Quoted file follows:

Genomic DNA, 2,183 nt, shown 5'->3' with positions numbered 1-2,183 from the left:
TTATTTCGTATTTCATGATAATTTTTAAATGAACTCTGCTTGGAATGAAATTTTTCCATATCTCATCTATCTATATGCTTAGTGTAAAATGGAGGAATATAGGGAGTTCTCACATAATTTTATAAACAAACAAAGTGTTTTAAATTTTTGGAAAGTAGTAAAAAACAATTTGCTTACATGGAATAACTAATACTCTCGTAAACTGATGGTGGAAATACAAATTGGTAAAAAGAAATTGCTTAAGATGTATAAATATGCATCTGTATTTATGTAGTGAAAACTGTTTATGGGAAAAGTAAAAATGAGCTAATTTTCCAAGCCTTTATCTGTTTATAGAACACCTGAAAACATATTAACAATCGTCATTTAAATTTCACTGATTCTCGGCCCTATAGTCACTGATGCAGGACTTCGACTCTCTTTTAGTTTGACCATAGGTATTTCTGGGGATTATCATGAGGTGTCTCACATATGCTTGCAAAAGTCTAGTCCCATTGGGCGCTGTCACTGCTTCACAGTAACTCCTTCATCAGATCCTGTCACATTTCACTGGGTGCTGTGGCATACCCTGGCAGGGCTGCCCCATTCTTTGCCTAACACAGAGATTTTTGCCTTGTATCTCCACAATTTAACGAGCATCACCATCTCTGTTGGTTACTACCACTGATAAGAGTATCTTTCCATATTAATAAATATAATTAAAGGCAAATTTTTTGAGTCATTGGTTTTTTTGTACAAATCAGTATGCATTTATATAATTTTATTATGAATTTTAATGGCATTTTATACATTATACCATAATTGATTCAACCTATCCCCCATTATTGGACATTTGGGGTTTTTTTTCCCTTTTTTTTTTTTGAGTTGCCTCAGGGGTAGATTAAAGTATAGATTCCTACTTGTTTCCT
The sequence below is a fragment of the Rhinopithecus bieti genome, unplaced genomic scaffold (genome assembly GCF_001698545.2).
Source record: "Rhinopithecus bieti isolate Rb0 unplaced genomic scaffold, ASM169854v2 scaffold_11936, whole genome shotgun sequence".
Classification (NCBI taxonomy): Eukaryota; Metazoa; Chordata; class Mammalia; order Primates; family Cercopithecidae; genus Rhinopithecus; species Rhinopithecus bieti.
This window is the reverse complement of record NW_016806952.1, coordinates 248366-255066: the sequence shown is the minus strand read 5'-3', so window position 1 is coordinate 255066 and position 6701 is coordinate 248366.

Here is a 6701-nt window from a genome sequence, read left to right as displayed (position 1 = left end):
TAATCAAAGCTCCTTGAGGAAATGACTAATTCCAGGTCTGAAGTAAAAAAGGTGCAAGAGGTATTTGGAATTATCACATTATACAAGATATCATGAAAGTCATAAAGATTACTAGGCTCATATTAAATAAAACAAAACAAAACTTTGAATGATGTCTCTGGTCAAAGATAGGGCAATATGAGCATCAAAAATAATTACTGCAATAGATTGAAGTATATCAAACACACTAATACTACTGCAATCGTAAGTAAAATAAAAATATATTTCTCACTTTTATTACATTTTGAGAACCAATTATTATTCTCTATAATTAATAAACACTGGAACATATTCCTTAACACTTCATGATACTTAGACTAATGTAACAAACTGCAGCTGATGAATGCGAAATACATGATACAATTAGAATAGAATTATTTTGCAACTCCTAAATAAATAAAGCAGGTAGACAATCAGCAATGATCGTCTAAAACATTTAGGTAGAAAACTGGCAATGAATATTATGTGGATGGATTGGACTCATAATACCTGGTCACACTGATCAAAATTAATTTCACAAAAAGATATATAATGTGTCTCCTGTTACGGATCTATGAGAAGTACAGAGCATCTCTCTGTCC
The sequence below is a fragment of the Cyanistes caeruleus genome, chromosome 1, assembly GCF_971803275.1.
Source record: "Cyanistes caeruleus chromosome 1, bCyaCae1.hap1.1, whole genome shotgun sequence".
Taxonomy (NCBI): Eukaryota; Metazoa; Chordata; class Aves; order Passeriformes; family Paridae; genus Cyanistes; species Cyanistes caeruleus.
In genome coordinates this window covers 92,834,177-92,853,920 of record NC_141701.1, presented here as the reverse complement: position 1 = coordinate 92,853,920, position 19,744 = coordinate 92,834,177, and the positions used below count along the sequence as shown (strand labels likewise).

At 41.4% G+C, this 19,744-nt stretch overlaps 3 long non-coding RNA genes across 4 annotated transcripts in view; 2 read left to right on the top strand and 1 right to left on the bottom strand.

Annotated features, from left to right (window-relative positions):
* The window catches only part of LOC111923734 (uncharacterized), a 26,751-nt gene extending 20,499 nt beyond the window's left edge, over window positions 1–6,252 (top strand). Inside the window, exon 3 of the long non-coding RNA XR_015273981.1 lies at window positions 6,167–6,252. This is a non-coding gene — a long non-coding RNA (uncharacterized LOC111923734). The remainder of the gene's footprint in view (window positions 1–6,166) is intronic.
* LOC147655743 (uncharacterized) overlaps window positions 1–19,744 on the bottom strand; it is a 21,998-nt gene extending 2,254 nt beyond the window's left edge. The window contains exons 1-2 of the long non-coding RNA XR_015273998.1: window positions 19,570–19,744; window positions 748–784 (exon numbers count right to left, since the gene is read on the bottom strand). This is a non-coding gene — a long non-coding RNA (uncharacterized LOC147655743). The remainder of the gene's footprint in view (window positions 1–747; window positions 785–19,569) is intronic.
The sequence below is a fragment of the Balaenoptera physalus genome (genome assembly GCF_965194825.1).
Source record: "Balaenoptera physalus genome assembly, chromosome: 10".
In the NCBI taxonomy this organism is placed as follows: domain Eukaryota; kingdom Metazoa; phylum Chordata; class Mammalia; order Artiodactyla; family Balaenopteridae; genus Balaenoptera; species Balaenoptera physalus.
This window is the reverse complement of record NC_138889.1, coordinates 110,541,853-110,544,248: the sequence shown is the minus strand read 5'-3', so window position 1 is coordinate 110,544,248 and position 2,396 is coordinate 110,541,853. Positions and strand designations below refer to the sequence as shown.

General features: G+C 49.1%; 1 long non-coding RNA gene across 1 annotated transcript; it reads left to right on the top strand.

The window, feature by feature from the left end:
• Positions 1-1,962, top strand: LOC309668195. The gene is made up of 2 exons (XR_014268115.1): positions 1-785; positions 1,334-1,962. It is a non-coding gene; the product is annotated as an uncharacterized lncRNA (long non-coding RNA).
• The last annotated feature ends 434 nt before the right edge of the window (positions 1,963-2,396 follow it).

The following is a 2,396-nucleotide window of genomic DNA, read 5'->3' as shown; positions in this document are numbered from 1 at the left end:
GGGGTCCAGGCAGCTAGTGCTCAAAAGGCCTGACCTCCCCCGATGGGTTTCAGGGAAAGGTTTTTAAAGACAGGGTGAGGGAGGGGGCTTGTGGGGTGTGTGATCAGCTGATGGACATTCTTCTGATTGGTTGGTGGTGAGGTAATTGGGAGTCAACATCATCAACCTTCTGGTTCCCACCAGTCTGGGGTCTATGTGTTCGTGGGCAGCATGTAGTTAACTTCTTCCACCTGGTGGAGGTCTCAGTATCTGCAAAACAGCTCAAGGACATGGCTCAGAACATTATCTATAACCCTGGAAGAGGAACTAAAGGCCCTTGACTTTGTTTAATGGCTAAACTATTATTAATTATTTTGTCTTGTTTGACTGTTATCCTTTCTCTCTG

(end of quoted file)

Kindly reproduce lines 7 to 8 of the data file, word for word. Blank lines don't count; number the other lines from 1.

Here is a 6701-nt window from a genome sequence, read left to right as displayed (position 1 = left end):
TAATCAAAGCTCCTTGAGGAAATGACTAATTCCAGGTCTGAAGTAAAAAAGGTGCAAGAGGTATTTGGAATTATCACATTATACAAGATATCATGAAAGTCATAAAGATTACTAGGCTCATATTAAATAAAACAAAACAAAACTTTGAATGATGTCTCTGGTCAAAGATAGGGCAATATGAGCATCAAAAATAATTACTGCAATAGATTGAAGTATATCAAACACACTAATACTACTGCAATCGTAAGTAAAATAAAAATATATTTCTCACTTTTATTACATTTTGAGAACCAATTATTATTCTCTATAATTAATAAACACTGGAACATATTCCTTAACACTTCATGATACTTAGACTAATGTAACAAACTGCAGCTGATGAATGCGAAATACATGATACAATTAGAATAGAATTATTTTGCAACTCCTAAATAAATAAAGCAGGTAGACAATCAGCAATGATCGTCTAAAACATTTAGGTAGAAAACTGGCAATGAATATTATGTGGATGGATTGGACTCATAATACCTGGTCACACTGATCAAAATTAATTTCACAAAAAGATATATAATGTGTCTCCTGTTACGGATCTATGAGAAGTACAGAGCATCTCTCTGTCC